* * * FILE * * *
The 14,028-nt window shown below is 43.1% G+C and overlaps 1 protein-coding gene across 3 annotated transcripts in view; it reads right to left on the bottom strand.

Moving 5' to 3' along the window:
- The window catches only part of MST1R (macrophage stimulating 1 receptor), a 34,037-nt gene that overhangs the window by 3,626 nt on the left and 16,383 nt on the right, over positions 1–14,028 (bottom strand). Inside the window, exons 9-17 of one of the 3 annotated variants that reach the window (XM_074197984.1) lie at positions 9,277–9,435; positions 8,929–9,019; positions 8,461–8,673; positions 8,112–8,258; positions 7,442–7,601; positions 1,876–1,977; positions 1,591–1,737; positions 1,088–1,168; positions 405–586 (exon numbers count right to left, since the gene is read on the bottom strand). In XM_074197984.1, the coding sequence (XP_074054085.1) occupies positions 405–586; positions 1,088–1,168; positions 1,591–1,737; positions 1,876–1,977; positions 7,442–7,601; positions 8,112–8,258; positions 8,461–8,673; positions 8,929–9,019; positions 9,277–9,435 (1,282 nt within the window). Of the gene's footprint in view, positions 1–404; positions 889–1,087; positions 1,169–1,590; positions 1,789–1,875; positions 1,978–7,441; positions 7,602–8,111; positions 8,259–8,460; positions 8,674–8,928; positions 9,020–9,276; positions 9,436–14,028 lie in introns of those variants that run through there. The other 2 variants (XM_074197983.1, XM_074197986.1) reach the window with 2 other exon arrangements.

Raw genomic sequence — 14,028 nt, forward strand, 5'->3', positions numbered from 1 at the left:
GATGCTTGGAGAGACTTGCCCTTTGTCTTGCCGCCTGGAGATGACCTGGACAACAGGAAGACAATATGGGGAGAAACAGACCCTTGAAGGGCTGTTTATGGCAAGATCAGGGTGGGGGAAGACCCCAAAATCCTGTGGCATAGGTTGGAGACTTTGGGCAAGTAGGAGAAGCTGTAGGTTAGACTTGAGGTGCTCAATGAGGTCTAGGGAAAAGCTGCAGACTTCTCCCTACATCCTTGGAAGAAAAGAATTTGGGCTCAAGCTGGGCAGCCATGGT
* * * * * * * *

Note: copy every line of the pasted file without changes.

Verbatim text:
The 14,028-nt window shown below is 43.1% G+C and overlaps 1 protein-coding gene across 3 annotated transcripts in view; it reads right to left on the bottom strand.

Moving 5' to 3' along the window:
- The window catches only part of MST1R (macrophage stimulating 1 receptor), a 34,037-nt gene that overhangs the window by 3,626 nt on the left and 16,383 nt on the right, over positions 1–14,028 (bottom strand). Inside the window, exons 9-17 of one of the 3 annotated variants that reach the window (XM_074197984.1) lie at positions 9,277–9,435; positions 8,929–9,019; positions 8,461–8,673; positions 8,112–8,258; positions 7,442–7,601; positions 1,876–1,977; positions 1,591–1,737; positions 1,088–1,168; positions 405–586 (exon numbers count right to left, since the gene is read on the bottom strand). In XM_074197984.1, the coding sequence (XP_074054085.1) occupies positions 405–586; positions 1,088–1,168; positions 1,591–1,737; positions 1,876–1,977; positions 7,442–7,601; positions 8,112–8,258; positions 8,461–8,673; positions 8,929–9,019; positions 9,277–9,435 (1,282 nt within the window). Of the gene's footprint in view, positions 1–404; positions 889–1,087; positions 1,169–1,590; positions 1,789–1,875; positions 1,978–7,441; positions 7,602–8,111; positions 8,259–8,460; positions 8,674–8,928; positions 9,020–9,276; positions 9,436–14,028 lie in introns of those variants that run through there. The other 2 variants (XM_074197983.1, XM_074197986.1) reach the window with 2 other exon arrangements.

Raw genomic sequence — 14,028 nt, forward strand, 5'->3', positions numbered from 1 at the left:
GATGCTTGGAGAGACTTGCCCTTTGTCTTGCCGCCTGGAGATGACCTGGACAACAGGAAGACAATATGGGGAGAAACAGACCCTTGAAGGGCTGTTTATGGCAAGATCAGGGTGGGGGAAGACCCCAAAATCCTGTGGCATAGGTTGGAGACTTTGGGCAAGTAGGAGAAGCTGTAGGTTAGACTTGAGGTGCTCAATGAGGTCTAGGGAAAAGCTGCAGACTTCTCCCTACATCCTTGGAAGAAAAGAATTTGGGCTCAAGCTGGGCAGCCATGGT